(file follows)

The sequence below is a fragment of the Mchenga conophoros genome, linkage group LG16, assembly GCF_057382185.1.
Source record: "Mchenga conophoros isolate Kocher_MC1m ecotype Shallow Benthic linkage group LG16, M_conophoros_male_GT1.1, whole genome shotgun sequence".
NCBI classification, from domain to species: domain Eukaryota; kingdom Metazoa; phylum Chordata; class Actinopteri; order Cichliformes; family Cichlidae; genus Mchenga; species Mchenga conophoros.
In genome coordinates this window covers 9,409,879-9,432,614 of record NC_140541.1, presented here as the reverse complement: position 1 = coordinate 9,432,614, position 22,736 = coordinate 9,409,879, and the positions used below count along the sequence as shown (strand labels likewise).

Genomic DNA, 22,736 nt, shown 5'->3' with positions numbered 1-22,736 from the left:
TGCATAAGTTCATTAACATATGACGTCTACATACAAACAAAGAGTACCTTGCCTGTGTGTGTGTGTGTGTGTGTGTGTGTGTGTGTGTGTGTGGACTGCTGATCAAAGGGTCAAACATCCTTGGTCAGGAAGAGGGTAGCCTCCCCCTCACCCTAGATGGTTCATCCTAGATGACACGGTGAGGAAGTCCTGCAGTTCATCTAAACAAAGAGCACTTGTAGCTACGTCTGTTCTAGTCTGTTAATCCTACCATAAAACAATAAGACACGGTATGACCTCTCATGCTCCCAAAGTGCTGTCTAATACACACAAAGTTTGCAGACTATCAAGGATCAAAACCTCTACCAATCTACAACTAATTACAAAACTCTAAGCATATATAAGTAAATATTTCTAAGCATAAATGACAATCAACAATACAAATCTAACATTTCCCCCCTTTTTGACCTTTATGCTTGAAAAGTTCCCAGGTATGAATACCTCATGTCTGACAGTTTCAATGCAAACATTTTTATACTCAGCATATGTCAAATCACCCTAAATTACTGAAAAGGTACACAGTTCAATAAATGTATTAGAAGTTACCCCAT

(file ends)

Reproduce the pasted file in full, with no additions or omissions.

The sequence below is a fragment of the Mchenga conophoros genome, linkage group LG16, assembly GCF_057382185.1.
Source record: "Mchenga conophoros isolate Kocher_MC1m ecotype Shallow Benthic linkage group LG16, M_conophoros_male_GT1.1, whole genome shotgun sequence".
NCBI classification, from domain to species: domain Eukaryota; kingdom Metazoa; phylum Chordata; class Actinopteri; order Cichliformes; family Cichlidae; genus Mchenga; species Mchenga conophoros.
In genome coordinates this window covers 9,409,879-9,432,614 of record NC_140541.1, presented here as the reverse complement: position 1 = coordinate 9,432,614, position 22,736 = coordinate 9,409,879, and the positions used below count along the sequence as shown (strand labels likewise).

Genomic DNA, 22,736 nt, shown 5'->3' with positions numbered 1-22,736 from the left:
TGCATAAGTTCATTAACATATGACGTCTACATACAAACAAAGAGTACCTTGCCTGTGTGTGTGTGTGTGTGTGTGTGTGTGTGTGTGTGTGTGGACTGCTGATCAAAGGGTCAAACATCCTTGGTCAGGAAGAGGGTAGCCTCCCCCTCACCCTAGATGGTTCATCCTAGATGACACGGTGAGGAAGTCCTGCAGTTCATCTAAACAAAGAGCACTTGTAGCTACGTCTGTTCTAGTCTGTTAATCCTACCATAAAACAATAAGACACGGTATGACCTCTCATGCTCCCAAAGTGCTGTCTAATACACACAAAGTTTGCAGACTATCAAGGATCAAAACCTCTACCAATCTACAACTAATTACAAAACTCTAAGCATATATAAGTAAATATTTCTAAGCATAAATGACAATCAACAATACAAATCTAACATTTCCCCCCTTTTTGACCTTTATGCTTGAAAAGTTCCCAGGTATGAATACCTCATGTCTGACAGTTTCAATGCAAACATTTTTATACTCAGCATATGTCAAATCACCCTAAATTACTGAAAAGGTACACAGTTCAATAAATGTATTAGAAGTTACCCCAT